landlords allowed pets.
Do we get new cell phone numbers?
No, we have had them for five years. We still share a cell
phone plan and bill.
We lose each other.
Our future is not together as we had once seen it.
The new division that would now exist amongst our friends
and our family, along with months of explaining what went
wrong: ‘Our relationship had grown stagnant’; ‘We were
too young to stay in such a complacent relationship.’
And so on, and so forth.
Untying the knots gave me a simultaneous sense of freedom and
deep loneliness. I had to relearn what it was like to be single. Oddly
enough, my first week without Matthew brought me to the realization
that I hated grocery shopping. As a single woman, I found I would always
spend way too much money at the grocery store with no real food to
show for it once I got home. I had forgotten how to pair things that made
sense. I would buy ten cans of beans but no rice, lettuce but no other
vegetables to make a salad, and pasta with no sauce. Matthew was a
chef, and therefore both an excellent grocery shopper and cook.
My sleep patterns had become irregular. I no longer slept as
deeply because I always felt Matthew protected me in my sleep. I had
forgotten how to sleep without Matthew, and so I began trying to sleep
in the middle of the bed.
I still really missed him and the comfort he brought me. When I
was sick and at my most vulnerable, I would still call Matthew and ask for
his help. Even in our separation, Matthew felt a sense of loyalty to me.
“I brought you some vegetable soup, ibuprofen, lemons, whiskey,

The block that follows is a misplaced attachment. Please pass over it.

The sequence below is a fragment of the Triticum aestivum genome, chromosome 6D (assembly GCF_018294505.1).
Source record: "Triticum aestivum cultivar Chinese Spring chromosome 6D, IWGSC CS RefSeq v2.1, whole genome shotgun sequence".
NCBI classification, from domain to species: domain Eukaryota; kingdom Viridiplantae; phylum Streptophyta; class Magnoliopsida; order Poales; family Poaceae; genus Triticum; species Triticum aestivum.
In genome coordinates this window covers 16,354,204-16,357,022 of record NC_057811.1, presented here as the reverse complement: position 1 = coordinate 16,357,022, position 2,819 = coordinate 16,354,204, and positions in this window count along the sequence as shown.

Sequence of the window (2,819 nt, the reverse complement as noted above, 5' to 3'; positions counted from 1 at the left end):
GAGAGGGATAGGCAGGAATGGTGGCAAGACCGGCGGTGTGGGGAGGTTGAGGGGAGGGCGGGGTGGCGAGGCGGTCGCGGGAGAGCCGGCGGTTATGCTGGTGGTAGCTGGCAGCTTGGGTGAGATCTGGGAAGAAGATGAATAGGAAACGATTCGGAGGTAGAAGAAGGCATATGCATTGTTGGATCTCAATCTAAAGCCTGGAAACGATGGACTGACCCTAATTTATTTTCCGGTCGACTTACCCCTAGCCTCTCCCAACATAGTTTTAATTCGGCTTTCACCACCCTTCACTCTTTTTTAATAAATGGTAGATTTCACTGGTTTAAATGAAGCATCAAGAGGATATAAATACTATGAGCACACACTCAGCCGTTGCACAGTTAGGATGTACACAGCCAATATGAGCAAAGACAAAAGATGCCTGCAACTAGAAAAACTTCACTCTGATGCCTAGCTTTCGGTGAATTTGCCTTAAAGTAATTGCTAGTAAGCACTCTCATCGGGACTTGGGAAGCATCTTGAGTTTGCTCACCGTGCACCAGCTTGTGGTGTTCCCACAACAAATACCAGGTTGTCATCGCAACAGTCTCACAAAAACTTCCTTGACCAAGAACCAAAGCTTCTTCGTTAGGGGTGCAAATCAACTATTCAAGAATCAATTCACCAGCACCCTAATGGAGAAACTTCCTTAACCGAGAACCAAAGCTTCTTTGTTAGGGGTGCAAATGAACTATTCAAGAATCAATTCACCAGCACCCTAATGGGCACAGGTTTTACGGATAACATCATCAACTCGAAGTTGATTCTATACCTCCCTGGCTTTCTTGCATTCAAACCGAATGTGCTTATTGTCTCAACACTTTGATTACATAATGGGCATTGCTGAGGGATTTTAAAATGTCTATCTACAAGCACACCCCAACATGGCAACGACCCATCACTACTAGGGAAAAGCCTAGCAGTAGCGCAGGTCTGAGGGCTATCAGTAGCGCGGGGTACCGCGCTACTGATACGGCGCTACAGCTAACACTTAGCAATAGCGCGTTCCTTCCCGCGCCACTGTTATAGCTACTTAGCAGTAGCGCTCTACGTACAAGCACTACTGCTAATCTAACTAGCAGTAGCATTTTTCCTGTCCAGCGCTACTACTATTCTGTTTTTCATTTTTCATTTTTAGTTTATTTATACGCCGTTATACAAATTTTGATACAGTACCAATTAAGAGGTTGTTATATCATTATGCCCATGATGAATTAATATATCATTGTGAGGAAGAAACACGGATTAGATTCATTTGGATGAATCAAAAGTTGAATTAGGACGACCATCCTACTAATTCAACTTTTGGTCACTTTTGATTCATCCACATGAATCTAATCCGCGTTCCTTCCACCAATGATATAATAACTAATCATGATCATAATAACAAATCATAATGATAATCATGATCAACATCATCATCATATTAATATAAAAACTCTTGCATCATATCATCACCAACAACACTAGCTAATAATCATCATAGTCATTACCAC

honey, and some Theraflu,” said Matthew when he showed up at my
front door. He had a cigarette hanging out of his mouth.
He had taken a train in from Brooklyn to bring me my cure-all
“I’ll make you a hot toddy, but then I gotta go. I’ve got band
practice,” Matthew said as he walked into my apartment.
Sometimes at night, I would stare out the bedroom window of my
new apartment and look at the moon. There was a violinist who lived on
the floor above me and practiced Bach’s Brandenburg Concerto No.4 over
and over again. It gave me a sense of hope, but it also made me wonder if
I had made a huge mistake in letting Matthew go. He was a companion
and a friend. Was I selfish to want more? I didn’t know, but I had to find
I couldn’t imagine my life without Matthew, but I wanted to
remember who I was, as an independent single woman in New York, and
see what else was out there in the city overflowing with eligible
Men tend to get a bad rap in New York, with their predictable
Peter Pan Syndrome, flying from one woman to the next and never
feeling they have to grow up. However, in reality they are just as beaten
down and nerve-racked as the city’s women. I would watch as the men at
bars checked out women, or me, or one of my beautiful girlfriends, and I
could just see the internal thought process: “I would talk to her, but I just
can’t be bothered. She’s probably fucked up, or she’ll think I’m fucked up.
I’ll just order another PBR, then go home and play my Nintendo Wii or
look at porn.”
I’d lived in seven different cities in my life, but I had never seen
such beautiful women work so hard to keep a man’s attention as they do
in New York City. It was utterly confounding.
It was no wonder, then, that in my year of being single I had
become a victim of New York men’s Attention Deficit Disorder. Even
though I had no intention of adding men’s names to my list of lovers the
way Santa Clause adds names to his naughty or nice list, it seemed I had
very little choice.
All of the men I had dated in New York were so different from one